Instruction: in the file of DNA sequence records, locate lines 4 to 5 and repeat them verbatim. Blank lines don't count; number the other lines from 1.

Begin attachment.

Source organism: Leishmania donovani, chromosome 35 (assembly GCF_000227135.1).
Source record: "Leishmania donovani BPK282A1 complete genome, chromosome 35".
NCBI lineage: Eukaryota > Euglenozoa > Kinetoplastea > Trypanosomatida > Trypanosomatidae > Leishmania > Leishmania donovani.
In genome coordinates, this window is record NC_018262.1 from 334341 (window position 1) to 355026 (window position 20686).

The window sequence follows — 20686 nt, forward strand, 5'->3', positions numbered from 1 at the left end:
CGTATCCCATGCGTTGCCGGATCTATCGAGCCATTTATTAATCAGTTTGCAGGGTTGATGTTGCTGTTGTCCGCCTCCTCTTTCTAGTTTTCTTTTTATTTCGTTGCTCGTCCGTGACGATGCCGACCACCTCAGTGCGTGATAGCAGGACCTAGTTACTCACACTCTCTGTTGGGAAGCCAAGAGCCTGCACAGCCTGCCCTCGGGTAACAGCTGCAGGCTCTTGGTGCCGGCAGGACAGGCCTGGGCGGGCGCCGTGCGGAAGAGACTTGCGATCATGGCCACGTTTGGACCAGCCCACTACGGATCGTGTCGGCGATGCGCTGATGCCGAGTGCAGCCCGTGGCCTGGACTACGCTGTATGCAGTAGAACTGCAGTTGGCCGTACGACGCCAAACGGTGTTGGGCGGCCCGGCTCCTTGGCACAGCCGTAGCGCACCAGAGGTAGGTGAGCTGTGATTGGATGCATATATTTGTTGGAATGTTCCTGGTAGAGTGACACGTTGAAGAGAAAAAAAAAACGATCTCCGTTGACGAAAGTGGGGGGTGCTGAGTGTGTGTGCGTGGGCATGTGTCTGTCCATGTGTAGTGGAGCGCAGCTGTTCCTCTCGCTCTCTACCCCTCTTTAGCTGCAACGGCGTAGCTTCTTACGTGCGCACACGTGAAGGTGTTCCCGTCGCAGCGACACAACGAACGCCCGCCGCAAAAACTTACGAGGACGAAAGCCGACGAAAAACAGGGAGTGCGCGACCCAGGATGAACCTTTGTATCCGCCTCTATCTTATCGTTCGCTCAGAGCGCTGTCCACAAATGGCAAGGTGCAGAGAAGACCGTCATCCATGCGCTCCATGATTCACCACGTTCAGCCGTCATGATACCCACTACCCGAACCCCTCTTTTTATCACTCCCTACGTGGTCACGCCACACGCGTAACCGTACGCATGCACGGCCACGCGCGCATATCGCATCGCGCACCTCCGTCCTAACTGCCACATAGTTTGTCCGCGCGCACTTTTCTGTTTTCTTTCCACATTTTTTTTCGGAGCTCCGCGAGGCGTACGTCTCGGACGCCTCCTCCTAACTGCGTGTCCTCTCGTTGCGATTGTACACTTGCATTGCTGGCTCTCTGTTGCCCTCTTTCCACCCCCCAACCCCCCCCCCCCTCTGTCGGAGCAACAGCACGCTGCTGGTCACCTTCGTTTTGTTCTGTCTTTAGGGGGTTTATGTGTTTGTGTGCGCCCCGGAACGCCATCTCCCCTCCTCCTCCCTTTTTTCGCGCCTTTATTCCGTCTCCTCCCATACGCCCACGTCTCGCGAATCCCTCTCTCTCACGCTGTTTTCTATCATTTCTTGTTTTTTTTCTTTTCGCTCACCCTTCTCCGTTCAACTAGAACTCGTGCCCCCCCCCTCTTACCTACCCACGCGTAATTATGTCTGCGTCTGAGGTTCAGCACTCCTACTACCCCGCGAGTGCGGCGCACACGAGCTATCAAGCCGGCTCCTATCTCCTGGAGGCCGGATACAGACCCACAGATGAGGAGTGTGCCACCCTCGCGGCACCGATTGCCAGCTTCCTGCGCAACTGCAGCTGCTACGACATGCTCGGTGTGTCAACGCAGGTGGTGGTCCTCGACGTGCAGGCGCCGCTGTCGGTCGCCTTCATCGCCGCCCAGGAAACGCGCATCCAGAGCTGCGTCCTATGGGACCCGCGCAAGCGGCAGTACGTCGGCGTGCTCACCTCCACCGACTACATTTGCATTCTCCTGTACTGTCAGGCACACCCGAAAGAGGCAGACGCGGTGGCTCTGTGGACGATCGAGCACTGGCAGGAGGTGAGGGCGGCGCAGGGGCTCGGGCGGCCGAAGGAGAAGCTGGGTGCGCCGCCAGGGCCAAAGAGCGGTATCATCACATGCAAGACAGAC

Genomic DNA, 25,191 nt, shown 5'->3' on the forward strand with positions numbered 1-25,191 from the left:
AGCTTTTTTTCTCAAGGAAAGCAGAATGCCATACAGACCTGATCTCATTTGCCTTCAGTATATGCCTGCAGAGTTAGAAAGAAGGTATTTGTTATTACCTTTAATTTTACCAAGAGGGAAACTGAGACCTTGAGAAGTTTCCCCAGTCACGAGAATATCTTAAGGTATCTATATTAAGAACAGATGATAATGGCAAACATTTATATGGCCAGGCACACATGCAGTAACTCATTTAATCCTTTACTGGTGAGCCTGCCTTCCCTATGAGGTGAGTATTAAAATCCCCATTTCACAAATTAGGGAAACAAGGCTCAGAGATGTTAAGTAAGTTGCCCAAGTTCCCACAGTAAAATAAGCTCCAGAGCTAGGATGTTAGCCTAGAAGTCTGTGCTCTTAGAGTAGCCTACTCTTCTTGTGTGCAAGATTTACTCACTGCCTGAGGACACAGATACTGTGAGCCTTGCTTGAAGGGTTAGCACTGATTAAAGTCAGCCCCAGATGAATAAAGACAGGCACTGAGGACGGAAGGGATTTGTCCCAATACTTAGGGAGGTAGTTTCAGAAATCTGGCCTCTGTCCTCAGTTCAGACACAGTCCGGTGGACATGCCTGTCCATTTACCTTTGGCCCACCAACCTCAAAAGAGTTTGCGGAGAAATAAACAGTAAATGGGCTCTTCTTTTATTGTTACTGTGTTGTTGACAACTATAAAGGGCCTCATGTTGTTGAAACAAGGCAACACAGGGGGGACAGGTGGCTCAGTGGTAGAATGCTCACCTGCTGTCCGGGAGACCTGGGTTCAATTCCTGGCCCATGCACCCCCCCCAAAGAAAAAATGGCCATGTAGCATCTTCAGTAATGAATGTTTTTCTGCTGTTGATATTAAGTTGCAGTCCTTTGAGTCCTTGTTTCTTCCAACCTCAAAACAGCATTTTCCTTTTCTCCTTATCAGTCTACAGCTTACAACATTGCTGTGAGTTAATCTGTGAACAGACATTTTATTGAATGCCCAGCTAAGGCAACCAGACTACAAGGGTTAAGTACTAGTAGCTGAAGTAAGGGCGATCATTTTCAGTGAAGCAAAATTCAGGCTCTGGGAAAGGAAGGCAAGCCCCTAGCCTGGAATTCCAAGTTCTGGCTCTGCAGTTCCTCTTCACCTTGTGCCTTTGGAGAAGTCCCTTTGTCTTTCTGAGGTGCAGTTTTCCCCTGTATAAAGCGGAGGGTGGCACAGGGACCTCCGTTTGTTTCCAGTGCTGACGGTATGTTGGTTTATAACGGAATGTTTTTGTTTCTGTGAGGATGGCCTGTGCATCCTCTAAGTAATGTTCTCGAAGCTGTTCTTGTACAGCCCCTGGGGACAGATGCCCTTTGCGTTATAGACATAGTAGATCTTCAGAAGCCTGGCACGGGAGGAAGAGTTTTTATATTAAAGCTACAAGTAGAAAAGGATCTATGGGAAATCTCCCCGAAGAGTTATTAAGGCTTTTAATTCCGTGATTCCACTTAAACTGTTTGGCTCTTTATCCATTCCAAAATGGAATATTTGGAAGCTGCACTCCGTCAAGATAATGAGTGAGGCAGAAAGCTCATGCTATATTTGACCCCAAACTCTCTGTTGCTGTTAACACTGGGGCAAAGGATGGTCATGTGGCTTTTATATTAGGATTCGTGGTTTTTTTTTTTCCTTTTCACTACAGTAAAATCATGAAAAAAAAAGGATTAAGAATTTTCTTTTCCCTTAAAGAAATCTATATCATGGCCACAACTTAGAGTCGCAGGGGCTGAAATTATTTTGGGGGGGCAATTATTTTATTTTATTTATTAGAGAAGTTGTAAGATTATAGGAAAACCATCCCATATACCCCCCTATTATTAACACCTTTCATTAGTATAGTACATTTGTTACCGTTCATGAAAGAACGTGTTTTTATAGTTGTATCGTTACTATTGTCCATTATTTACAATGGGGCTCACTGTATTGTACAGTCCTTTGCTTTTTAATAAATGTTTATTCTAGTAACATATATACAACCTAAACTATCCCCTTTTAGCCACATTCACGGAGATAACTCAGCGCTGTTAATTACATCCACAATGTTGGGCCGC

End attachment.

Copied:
In genome coordinates, this window is record NC_018262.1 from 334341 (window position 1) to 355026 (window position 20686).

The window sequence follows — 20686 nt, forward strand, 5'->3', positions numbered from 1 at the left end: